After collecting Vickie from Edinburgh Airport on Friday we made our way across to Milngavie for the start of the Highland Fling Race. Avoiding the Edinburgh traffic, and upsetting a taxi driver in the process by purchasing croissants as well as diesel, we probably arrived at the Premier Inn at Bearsden where we were staying, and where by coincidence the race registration was taking place and the incrowd gathering. I registered, and we ate ok food rather later than I would have liked.

Stepping back a little I had not been particularly enthusiastic about this race. I thought that my endurance work was a little on the light side, and seemed to have spent the previous 8 weeks or so juggling life’s little obstacles. Training had been going well though, I just wasn’t sure that I’d done enough. My spirits were lifted though by a decent triathlon debut at Galashiels the weekend before. Coach Karl had also sidestepped any such intimations and made it pretty clear that I was ready. The pre race week was still manic though, with juggling assignments, tutorials, training and so forth, but I started to believe.

I left Vickie in bed at around 5am to join the procession of runners walking through Milngavie to the race start. Karl had come up with a nifty little race plan which broadly involved keeping my heart rate within the 160 – 165 bpm range. I’d never really even done much training using HR data, except recently in the altitude chamber at Napier Uni, and on the odd run here and there for data. However it made sense, as for the distance of race you do want to be working aerobically for as much as possible, and I was happy to go with it. My only concerns were that my anaerobic threshold is not particularly fast, and that wearing the monitor for so long would cause chafing. Cue a 10pm visit to Milngavie’s global capitalist presence to procure some Vaseline.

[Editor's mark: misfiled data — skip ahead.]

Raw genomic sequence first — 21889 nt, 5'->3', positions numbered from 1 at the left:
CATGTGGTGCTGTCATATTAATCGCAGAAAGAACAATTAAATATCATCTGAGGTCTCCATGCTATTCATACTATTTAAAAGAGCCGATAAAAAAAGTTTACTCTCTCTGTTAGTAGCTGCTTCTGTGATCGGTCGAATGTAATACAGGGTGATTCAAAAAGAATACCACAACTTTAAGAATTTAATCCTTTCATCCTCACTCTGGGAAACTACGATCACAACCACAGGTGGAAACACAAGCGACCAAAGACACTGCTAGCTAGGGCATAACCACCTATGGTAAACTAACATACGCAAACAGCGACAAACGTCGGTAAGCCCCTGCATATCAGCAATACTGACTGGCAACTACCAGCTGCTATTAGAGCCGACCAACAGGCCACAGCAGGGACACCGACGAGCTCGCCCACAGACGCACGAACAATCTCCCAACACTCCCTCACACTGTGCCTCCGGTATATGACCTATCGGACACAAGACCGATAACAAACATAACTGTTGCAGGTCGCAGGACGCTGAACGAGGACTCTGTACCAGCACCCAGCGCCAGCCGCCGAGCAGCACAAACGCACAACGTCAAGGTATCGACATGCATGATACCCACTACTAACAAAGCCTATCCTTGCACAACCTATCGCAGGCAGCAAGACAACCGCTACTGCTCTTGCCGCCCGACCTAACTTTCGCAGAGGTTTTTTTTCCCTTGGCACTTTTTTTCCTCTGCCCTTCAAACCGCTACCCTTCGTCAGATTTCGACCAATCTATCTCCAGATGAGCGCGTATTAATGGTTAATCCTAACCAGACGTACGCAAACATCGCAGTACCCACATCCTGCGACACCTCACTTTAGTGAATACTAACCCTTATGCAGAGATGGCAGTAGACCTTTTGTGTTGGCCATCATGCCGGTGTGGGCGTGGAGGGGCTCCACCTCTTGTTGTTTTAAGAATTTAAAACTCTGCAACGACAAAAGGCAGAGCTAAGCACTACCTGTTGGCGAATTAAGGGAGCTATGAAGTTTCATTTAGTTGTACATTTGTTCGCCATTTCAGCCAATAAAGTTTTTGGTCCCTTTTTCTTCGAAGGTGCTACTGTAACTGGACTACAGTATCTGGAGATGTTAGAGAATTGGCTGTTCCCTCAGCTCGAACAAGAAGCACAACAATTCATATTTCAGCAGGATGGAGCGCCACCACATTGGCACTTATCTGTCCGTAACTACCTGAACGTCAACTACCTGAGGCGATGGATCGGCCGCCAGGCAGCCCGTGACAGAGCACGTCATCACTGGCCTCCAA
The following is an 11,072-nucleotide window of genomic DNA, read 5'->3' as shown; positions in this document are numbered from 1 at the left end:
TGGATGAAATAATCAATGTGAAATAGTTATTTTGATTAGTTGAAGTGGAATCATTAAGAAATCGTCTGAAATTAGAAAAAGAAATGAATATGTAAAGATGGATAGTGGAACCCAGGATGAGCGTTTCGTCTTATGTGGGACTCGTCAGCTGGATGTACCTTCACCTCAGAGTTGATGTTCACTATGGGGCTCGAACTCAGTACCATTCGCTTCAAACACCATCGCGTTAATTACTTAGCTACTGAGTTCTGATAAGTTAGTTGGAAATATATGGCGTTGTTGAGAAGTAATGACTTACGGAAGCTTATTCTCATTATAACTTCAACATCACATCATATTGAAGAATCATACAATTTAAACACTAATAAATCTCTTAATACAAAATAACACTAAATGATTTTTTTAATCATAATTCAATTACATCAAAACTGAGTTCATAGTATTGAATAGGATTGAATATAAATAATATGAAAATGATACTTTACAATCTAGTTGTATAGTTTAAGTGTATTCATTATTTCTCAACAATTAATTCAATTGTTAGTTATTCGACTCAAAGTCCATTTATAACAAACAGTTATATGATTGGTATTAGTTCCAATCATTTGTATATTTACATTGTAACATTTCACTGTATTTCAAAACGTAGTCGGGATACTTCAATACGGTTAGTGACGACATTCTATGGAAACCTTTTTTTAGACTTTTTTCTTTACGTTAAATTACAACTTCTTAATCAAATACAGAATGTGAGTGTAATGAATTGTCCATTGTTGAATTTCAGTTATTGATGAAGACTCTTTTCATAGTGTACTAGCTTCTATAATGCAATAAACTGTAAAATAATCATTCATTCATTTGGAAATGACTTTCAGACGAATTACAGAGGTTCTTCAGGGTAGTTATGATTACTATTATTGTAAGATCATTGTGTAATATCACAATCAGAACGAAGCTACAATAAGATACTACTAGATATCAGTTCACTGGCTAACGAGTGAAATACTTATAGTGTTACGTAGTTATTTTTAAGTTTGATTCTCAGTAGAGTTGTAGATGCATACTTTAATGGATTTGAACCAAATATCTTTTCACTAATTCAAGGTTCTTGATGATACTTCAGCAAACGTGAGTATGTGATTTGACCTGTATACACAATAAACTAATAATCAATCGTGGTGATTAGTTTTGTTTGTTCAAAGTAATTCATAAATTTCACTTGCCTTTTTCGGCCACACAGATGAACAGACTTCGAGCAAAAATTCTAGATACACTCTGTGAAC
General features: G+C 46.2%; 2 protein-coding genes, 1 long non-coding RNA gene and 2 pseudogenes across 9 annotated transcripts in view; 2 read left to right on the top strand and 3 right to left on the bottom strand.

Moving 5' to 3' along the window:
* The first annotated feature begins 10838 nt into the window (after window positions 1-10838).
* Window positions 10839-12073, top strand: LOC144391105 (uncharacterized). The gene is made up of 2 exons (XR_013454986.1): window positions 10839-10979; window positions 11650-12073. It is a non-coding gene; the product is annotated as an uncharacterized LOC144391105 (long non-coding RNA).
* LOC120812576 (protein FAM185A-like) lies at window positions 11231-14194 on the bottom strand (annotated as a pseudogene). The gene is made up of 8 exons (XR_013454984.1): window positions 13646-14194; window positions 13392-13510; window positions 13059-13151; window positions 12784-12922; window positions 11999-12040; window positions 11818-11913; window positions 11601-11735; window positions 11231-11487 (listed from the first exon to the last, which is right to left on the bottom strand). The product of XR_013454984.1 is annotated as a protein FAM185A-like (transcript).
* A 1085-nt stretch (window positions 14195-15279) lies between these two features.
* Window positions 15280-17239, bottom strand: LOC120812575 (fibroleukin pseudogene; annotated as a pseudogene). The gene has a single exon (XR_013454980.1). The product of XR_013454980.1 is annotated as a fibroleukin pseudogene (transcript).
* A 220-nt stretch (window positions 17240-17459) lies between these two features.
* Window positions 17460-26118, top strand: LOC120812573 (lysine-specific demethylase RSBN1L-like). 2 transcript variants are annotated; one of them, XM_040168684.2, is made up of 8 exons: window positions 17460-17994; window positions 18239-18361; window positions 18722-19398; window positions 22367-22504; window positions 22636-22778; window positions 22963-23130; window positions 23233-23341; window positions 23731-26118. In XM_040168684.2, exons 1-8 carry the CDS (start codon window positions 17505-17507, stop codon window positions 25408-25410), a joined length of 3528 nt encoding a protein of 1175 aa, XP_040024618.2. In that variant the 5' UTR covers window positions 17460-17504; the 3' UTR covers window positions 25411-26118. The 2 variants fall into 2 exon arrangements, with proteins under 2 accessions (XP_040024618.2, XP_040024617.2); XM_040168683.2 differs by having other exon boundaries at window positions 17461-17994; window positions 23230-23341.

Arriving at the start I pretty much kept myself to myself, but spotted most of the celebs of the Scottish ultra running blogosphere including RedWineRunner, MedalSlut and Keith Ainslie, having a brief chat with Fiona Rennie and then Norry. Look them up, their blogs are far better than mine, and certainly Rachel and Rhona have written good reports of the race. I’ll add links in when I’m on a PC again.

Holding back in the pack at the start of the race, I felt that I would probably sit there up until about marathon distance before picking my way through the field. The plan was to finish in 11:30, all of the early running suggested that this was certainly achievable if not beatable, and the weather was very runnable despite the apocalyptic forecasts.

The first stretch out to Drymen is not strictly speaking flat, there is plenty of up and down even there, but I soon settled into a rhythm averaging 11 minute miles, including taking food every 30 minutes. I would spend much of this time to and froing with Fiona before pulling away into Drymen. Coming into Drymen I was feeling pretty comfortable, and in control, I didn’t have any doubt that I could finish, and that I was going to finish well. As they sad, pride comes before the fall.

After climbing briefly from Drymen the route drops to a plateau that you run along until you come to Conic Hill. On that first descent I started to make my way through a condensed field quite quickly, as I had done a few times earlier on. Coming upto a group of around 4 people I kicked a rock sending my head forwards, and putting my centre of gravity forward of the hips. I was still descending quite quickly at this point, and tried to regain my balance over 4 – 5 steps, but I couldn’t pull it back. Ordinarily I would have tried to outrun the fall, but I had nowhere to go. I went down heavily on my left shoulder, grazing hands and arms, before feeling the sickening thud of my head striking the track.